JAN 5 2023    
Are Parks Becoming More Accessible to People With Disabilities?
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Are Parks Becoming More Accessible to People With Disabilities?

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One may be surprised to learn that worldwide, people with disabilities represent a large group on par with the size of ChinaApproximately 54 million Americans have at least one disability, making them the largest minority group in the nation at an estimated 20 percent of the American population. With baby boomers aging and veterans coming back from service, that number is expected to double within the next 20 years.

Over the decades, US state and national parks have recognized the number of people with disabilities making trips to parks, and have made a point to make them more accessible so people of all abilities can enjoy the beauty of nature.

In 1979, the National Park Service announced their intention to approach accessibility issues on a national level. Since then, the initiative has continued. Today the NPS has continued to improve its accessibility features, as well as create innovative opportunities for participation and inclusion.

The NPS and Accessibility Over the Last 10 Years

In 2015 an Accessibility Task Force was formed to ensure “that all members of our visiting public are afforded access to our significant sites and the stories within.” Although the National Park Service has been striving toward making beautiful sites accessible to all since the 1960’s, the work is never done. 

If you asked individuals with differing disabilities what accessibility for all looked like, each would more than likely have a different response. No one person can define what ultimate accessibility should look like, which means that the work for accessibility is wide and long, especially given all of the NPS land and sites in the US.

Some improvements to sites in the US can be credited to legislation meant to improve accessibility, like the 1968 Architectural Barriers Act, which mandates that buildings be accessible to people with disabilities, and the 1973 Rehabilitation Act, which requires that federally funded programs can be enjoyed equally by those with disabilities.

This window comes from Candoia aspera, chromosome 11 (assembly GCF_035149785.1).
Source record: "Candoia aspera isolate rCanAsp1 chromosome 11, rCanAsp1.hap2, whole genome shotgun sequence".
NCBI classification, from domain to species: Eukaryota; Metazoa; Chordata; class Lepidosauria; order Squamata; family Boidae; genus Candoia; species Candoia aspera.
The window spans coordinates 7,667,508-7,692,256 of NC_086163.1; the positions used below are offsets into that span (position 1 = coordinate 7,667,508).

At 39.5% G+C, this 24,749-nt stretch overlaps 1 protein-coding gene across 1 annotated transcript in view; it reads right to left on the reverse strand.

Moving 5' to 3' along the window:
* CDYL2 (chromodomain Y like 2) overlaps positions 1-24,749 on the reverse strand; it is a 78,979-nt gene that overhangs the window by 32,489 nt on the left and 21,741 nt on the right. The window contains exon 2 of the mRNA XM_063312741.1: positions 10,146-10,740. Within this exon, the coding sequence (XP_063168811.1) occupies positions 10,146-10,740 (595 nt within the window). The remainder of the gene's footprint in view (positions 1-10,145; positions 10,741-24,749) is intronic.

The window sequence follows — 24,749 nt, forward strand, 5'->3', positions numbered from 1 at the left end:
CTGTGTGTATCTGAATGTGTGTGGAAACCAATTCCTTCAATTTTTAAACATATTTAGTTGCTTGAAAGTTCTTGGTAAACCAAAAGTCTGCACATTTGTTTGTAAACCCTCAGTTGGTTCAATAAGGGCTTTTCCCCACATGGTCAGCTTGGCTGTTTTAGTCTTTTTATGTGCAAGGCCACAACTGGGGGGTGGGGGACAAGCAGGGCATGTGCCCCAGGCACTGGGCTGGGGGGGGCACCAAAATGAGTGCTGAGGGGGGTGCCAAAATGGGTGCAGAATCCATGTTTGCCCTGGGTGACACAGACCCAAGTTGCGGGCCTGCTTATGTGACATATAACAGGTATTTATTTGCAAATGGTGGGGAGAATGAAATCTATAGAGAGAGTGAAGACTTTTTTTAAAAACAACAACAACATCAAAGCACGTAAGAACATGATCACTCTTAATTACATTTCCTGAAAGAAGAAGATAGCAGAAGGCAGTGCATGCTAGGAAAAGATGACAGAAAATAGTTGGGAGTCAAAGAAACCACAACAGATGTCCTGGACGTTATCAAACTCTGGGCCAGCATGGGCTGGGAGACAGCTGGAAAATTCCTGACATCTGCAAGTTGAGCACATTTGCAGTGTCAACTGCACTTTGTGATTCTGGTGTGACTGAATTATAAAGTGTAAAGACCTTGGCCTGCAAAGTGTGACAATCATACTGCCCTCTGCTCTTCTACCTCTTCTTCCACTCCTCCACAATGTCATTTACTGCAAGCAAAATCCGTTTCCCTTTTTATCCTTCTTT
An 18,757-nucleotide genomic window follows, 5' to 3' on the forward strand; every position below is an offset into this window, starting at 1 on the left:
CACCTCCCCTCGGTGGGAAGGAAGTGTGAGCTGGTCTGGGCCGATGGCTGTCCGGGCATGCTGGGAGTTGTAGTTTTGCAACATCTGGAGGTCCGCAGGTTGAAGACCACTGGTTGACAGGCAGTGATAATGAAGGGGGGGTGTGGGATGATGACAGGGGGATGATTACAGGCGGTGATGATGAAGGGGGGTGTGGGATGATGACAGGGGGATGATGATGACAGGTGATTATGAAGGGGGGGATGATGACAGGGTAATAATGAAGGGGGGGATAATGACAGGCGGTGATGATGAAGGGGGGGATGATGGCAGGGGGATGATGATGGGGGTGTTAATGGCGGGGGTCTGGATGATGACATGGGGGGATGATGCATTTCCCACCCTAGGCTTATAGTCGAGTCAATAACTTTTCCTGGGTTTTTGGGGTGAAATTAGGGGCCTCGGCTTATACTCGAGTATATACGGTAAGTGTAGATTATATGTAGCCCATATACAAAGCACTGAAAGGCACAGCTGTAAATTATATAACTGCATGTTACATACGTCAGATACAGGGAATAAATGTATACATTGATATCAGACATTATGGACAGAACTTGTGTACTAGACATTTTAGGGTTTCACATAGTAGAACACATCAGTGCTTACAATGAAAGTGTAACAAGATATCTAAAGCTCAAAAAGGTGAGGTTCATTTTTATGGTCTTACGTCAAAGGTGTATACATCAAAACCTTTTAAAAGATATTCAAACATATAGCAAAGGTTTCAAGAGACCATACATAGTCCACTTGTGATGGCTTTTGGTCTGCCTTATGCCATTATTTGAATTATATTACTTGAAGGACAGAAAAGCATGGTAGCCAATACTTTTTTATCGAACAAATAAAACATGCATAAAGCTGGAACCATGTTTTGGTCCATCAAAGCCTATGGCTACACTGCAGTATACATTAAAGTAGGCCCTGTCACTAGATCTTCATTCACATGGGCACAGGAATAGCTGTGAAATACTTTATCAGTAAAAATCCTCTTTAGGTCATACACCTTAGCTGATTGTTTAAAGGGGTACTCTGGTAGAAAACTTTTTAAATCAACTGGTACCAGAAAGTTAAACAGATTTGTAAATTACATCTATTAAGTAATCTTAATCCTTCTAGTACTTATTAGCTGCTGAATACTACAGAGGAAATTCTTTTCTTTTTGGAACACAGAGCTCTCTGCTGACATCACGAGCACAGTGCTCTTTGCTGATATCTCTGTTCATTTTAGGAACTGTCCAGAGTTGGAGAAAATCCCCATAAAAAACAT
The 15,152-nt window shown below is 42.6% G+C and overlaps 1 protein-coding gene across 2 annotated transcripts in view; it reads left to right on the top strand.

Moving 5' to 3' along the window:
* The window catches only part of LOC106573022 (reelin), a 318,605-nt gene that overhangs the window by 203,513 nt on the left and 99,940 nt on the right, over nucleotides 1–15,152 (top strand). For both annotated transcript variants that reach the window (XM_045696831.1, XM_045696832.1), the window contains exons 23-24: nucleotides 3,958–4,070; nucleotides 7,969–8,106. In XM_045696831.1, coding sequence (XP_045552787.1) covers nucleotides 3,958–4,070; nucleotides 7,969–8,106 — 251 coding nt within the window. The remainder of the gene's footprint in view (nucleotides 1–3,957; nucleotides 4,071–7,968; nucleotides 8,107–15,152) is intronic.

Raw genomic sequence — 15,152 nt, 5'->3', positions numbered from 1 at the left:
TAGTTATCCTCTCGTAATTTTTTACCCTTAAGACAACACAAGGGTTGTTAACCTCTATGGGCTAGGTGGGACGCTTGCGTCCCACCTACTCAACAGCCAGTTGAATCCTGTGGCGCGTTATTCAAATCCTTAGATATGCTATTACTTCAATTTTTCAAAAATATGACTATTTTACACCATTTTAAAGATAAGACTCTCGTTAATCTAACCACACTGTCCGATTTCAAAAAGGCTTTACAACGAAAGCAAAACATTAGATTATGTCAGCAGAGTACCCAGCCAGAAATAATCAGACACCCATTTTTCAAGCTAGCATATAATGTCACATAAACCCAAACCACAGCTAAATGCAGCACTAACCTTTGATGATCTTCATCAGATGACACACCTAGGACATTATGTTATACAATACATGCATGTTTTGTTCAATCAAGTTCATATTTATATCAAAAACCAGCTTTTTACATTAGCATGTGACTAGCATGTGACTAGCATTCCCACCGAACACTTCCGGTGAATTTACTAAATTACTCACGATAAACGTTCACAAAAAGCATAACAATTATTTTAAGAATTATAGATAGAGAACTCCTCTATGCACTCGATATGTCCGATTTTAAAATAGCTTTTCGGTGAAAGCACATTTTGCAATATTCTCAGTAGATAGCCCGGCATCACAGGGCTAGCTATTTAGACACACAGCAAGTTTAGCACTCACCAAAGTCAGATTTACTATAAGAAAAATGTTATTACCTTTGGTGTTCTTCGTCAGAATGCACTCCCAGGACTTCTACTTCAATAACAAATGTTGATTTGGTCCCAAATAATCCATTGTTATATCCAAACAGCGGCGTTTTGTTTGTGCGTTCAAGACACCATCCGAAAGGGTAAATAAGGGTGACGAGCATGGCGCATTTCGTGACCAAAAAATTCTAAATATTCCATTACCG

The Americans with Disabilities Act, which was passed in 1990 and has been a catalyst for change over the last decade within national parks, provides standards for accessible design, including the width and steepness of walkways. But still, work needs to be done.

The NPS Accessibility Task Force, which began their five-year plan in 2015, dedicated their focus to addressing the lack of accessible restrooms, entrances, parking lots, and water fountains in many park visitor centers, and to removing additional accessibility challenges at trails, campgrounds, and beaches in national parks. This task was no easy feat, but has been a game changer when it comes to accessibility. 

State Parks and Accessibility 

Many state parks have done much work toward accessibility over the years thanks to much of the legislation mentioned above. It’s exciting to see what is happening within many states and their parks all for the sake of inclusion.

Florida state parks have made many strides toward accessibility with the addition of an accessible glass-bottom boat at Silver Springs State Park in Ocala, wheelchair-accessible electric trams within multiple parks in the state, multiple floating wheelchairs provided at seven coastal state parks, and even a new ADA-compliant fishing pier at Oscar Scherer State Park that features areas of lowered rails so that seated visitors have unobstructed views and can cast fishing lines.

Georgia state parks are leading the way with the addition of all terrain wheelchairs that will be free with reservation at 11 state parks and historic sites in Georgia. Joining Georgia on this inclusion quest are a few other states including Florida who has Eight all-terrain wheelchairs at various parks throughout the state and 52 beach accessible wheelchairs delivered to all coastal state parks, along with Minnesota and Michigan who provide these all-terrain wheelchairs free of charge. 

In Conclusion

The quest to make nature accessible for everyone is an important one. If we believe nature is as beneficial to mental and physical health as we say, all generations should continue to strive for nature inclusion for all abilities. 

It is exciting to see the steps our parks on the state and national levels continue to take toward inclusion, but there is always more work to be done. If you would like to be a part of making nature accessible to everyone, become a part of the quest through joining organizations like the National Recreation and Park Association.

If you are a person with disabilities, be encouraged by the work happening and consider making a trip to a park near you. Time in nature is truly a healing experience for all!

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